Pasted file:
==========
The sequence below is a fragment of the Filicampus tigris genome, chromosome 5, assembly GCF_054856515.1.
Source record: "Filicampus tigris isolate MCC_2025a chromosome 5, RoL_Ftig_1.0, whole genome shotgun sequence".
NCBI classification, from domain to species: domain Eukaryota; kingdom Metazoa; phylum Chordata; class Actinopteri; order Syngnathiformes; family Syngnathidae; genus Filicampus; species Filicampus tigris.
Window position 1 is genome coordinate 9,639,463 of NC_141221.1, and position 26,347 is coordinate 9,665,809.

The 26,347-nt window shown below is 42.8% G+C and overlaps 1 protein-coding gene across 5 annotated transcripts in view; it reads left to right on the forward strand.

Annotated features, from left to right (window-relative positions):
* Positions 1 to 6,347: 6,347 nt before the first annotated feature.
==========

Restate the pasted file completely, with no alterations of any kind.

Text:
The sequence below is a fragment of the Filicampus tigris genome, chromosome 5, assembly GCF_054856515.1.
Source record: "Filicampus tigris isolate MCC_2025a chromosome 5, RoL_Ftig_1.0, whole genome shotgun sequence".
NCBI classification, from domain to species: domain Eukaryota; kingdom Metazoa; phylum Chordata; class Actinopteri; order Syngnathiformes; family Syngnathidae; genus Filicampus; species Filicampus tigris.
Window position 1 is genome coordinate 9,639,463 of NC_141221.1, and position 26,347 is coordinate 9,665,809.

The 26,347-nt window shown below is 42.8% G+C and overlaps 1 protein-coding gene across 5 annotated transcripts in view; it reads left to right on the forward strand.

Annotated features, from left to right (window-relative positions):
* Positions 1 to 6,347: 6,347 nt before the first annotated feature.